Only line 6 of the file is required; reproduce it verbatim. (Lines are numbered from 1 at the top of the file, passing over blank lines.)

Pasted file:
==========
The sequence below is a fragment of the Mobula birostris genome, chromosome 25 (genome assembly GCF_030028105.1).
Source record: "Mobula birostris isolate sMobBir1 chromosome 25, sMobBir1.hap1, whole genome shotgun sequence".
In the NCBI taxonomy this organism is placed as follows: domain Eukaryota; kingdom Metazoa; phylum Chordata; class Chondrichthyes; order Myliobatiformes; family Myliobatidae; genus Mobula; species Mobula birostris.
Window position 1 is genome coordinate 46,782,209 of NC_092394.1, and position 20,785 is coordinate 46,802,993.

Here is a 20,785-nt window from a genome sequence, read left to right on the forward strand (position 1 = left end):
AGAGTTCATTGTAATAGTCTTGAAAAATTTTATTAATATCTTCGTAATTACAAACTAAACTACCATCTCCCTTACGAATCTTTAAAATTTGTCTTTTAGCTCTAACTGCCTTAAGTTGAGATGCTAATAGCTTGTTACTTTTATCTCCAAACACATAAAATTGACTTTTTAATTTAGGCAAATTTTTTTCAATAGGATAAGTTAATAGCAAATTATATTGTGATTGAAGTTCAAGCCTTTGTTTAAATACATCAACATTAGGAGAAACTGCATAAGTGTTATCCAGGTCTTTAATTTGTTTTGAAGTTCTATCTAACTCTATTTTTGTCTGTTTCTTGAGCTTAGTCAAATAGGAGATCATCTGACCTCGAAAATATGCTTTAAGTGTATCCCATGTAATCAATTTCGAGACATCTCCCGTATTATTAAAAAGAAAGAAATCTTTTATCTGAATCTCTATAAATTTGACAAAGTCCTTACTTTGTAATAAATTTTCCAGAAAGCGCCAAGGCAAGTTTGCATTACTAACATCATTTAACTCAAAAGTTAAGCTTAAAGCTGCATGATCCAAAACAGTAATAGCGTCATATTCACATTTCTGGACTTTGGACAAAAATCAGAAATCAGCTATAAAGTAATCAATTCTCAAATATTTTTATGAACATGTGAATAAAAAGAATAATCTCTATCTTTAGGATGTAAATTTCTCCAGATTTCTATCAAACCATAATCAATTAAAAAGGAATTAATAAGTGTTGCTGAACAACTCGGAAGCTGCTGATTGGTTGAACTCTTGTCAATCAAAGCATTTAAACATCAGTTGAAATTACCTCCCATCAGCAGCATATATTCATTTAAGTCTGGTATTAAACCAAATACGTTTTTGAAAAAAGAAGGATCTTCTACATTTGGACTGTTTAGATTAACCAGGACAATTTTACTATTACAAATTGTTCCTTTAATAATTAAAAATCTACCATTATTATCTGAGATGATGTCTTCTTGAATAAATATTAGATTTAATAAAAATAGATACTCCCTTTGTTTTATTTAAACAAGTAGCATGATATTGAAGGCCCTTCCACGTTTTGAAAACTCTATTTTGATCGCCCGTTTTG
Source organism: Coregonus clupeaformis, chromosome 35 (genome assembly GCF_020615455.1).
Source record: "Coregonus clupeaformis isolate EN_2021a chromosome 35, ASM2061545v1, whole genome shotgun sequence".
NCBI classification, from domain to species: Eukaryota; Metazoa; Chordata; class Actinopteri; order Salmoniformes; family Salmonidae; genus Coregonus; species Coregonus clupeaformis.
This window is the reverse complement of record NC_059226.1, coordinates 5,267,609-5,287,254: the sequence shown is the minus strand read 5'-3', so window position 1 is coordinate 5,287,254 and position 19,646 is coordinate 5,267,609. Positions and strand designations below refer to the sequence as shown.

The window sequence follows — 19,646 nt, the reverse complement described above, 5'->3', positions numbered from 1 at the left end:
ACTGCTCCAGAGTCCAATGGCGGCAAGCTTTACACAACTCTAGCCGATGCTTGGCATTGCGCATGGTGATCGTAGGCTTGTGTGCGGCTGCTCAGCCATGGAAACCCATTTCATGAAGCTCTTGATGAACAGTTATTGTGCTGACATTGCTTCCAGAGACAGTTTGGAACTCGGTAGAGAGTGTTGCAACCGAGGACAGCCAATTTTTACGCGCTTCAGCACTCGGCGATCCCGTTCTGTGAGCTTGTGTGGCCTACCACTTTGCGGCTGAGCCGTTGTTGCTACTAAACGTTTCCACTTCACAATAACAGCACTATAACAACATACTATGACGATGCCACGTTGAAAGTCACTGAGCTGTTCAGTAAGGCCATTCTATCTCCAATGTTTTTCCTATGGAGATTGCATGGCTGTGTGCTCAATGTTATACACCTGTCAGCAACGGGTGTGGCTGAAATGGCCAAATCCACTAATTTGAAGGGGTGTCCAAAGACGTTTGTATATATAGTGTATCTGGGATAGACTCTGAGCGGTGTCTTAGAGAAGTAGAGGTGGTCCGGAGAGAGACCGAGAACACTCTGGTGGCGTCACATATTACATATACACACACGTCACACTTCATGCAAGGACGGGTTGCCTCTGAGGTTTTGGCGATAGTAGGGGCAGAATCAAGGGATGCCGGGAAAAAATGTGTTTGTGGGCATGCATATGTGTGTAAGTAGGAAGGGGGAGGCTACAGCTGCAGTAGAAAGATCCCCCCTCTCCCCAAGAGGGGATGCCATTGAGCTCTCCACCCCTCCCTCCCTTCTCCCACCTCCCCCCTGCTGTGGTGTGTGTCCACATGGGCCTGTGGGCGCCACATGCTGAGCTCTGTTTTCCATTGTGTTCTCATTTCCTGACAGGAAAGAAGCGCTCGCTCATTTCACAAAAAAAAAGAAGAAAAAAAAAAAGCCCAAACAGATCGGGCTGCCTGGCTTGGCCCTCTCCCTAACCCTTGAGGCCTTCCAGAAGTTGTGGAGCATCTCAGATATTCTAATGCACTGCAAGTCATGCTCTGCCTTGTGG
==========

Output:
AGAGTTCATTGTAATAGTCTTGAAAAATTTTATTAATATCTTCGTAATTACAAACTAAACTACCATCTCCCTTACGAATCTTTAAAATTTGTCTTTTAGCTCTAACTGCCTTAAGTTGAGATGCTAATAGCTTGTTACTTTTATCTCCAAACACATAAAATTGACTTTTTAATTTAGGCAAATTTTTTTCAATAGGATAAGTTAATAGCAAATTATATTGTGATTGAAGTTCAAGCCTTTGTTTAAATACATCAACATTAGGAGAAACTGCATAAGTGTTATCCAGGTCTTTAATTTGTTTTGAAGTTCTATCTAACTCTATTTTTGTCTGTTTCTTGAGCTTAGTCAAATAGGAGATCATCTGACCTCGAAAATATGCTTTAAGTGTATCCCATGTAATCAATTTCGAGACATCTCCCGTATTATTAAAAAGAAAGAAATCTTTTATCTGAATCTCTATAAATTTGACAAAGTCCTTACTTTGTAATAAATTTTCCAGAAAGCGCCAAGGCAAGTTTGCATTACTAACATCATTTAACTCAAAAGTTAAGCTTAAAGCTGCATGATCCAAAACAGTAATAGCGTCATATTCACATTTCTGGACTTTGGACAAAAATCAGAAATCAGCTATAAAGTAATCAATTCTCAAATATTTTTATGAACATGTGAATAAAAAGAATAATCTCTATCTTTAGGATGTAAATTTCTCCAGATTTCTATCAAACCATAATCAATTAAAAAGGAATTAATAAGTGTTGCTGAACAACTCGGAAGCTGCTGATTGGTTGAACTCTTGTCAATCAAAGCATTTAAACATCAGTTGAAATTACCTCCCATCAGCAGCATATATTCATTTAAGTCTGGTATTAAACCAAATACGTTTTTGAAAAAAGAAGGATCTTCTACATTTGGACTGTTTAGATTAACCAGGACAATTTTACTATTACAAATTGTTCCTTTAATAATTAAAAATCTACCATTATTATCTGAGATGATGTCTTCTTGAATAAATATTAGATTTAATAAAAATAGATACTCCCTTTGTTTTATTTAAACAAGTAGCATGATATTGAAGGCCCTTCCACGTTTTGAAAACTCTATTTTGATCGCCCGTTTTG